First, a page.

Problems Students Encounter during Math Instruction in Mixed-Ability Classrooms.Report as inadecuate

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This report describes a program for increasing enthusiasm for math. The targeted population consisted of mixed-ability split second and third grade self-contained cross categorical, regular education third, and regular education fifth grade math classes in a suburban area located in the Midwest. The problem of frustration, inattentiveness and lack of motivation were documented by inattentive behavior checklists, student surveys, and reflective journals. Analysis of probable cause data at the site and in the literature indicated that students were frustrated, bored, and inattentive because their needs were not being met through the current educational system in which students of all ability levels were being taught in the same classroom. A review of solution strategies suggested by knowledgeable others resulted in the development of a program that consisted of whole group instruction, compacting, and small group work. The goal of this program was to enhance motivation and enthusiasm during math. Whole group instruction introduced or reacquainted students with math concepts and vocabulary. Compacting helped meet the needs of every student. Small group work provided students the opportunity to work in heterogeneous groups. Implementation of the solution strategies increased motivation for math while decreasing inattentive behaviors. The use of curriculum compacting helped differentiate instruction. Through whole group instruction and cooperative learning, students were given a feeling of belonging. These solution strategies contributed to improving students' enthusiasm for math. (Contains 32 references.) (Author)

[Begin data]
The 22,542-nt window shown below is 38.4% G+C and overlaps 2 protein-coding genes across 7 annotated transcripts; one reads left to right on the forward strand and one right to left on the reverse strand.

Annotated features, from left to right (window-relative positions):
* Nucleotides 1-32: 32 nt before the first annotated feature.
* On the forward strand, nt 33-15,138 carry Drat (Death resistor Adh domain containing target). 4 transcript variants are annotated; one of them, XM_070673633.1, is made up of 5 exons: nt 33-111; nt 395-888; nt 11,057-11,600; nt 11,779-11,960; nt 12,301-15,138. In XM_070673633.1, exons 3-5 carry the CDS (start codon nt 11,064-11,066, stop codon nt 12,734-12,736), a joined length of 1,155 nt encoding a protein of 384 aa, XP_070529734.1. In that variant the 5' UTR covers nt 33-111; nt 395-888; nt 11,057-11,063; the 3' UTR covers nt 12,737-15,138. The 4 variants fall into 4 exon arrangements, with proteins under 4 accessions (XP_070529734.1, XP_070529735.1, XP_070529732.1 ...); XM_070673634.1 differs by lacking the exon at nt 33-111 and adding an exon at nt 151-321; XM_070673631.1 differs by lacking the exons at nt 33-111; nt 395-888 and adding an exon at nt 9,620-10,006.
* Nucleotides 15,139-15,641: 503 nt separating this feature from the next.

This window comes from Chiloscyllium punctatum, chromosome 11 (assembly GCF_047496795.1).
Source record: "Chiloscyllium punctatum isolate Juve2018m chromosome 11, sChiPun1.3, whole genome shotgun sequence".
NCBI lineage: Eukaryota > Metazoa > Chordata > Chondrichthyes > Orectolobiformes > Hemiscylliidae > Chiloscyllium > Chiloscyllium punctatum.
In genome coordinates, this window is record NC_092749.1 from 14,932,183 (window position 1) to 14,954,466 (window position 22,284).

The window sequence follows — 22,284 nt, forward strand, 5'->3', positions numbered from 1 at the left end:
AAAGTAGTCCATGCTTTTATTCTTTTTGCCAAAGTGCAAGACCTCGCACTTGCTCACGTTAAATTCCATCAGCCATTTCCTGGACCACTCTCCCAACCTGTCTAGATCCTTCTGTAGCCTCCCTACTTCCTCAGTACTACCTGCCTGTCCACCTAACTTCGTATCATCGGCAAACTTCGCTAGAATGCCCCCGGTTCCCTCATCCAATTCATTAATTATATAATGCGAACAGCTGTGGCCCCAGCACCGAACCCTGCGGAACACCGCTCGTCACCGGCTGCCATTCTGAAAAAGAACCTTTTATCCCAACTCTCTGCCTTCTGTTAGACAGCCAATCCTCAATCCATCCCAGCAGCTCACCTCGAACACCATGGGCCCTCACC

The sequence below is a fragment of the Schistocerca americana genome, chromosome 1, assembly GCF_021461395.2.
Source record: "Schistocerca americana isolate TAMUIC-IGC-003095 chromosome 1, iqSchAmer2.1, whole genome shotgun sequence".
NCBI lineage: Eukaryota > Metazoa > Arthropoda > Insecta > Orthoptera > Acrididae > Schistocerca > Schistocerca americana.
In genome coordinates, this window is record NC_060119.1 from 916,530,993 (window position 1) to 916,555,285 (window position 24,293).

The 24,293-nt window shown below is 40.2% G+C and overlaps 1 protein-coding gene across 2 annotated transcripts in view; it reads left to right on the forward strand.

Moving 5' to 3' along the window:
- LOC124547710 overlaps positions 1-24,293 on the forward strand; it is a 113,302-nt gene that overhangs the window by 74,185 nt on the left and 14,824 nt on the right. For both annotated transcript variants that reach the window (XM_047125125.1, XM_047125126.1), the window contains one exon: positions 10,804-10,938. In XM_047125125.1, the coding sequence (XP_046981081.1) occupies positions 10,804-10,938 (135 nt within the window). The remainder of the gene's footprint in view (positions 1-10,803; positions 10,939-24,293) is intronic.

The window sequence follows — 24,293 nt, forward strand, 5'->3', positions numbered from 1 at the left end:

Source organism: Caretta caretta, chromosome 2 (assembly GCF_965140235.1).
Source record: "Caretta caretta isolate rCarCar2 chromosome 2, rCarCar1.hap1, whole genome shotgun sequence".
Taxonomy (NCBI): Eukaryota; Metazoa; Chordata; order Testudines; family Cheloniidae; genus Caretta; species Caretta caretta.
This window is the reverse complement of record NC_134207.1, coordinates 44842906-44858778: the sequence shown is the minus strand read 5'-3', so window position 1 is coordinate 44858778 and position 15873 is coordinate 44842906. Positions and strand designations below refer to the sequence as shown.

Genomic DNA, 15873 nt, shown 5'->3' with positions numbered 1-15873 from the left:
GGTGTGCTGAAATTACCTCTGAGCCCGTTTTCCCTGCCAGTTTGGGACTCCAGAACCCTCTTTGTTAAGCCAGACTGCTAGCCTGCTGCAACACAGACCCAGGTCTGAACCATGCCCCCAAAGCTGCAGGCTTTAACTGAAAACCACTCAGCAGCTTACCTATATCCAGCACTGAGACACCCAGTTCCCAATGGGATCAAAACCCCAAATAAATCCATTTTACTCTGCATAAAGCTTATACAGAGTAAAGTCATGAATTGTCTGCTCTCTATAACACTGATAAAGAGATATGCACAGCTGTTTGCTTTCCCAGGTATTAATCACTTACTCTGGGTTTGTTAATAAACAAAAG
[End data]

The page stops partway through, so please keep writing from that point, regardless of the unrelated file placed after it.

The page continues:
Descriptors: Cooperative Learning, Elementary Education, Grouping (Instructional Purposes), Mathematics Instruction, Motivation, Teaching Methods

Author: Andrews, Sherry; McFeggan, Cara; Patterson, Cynthia



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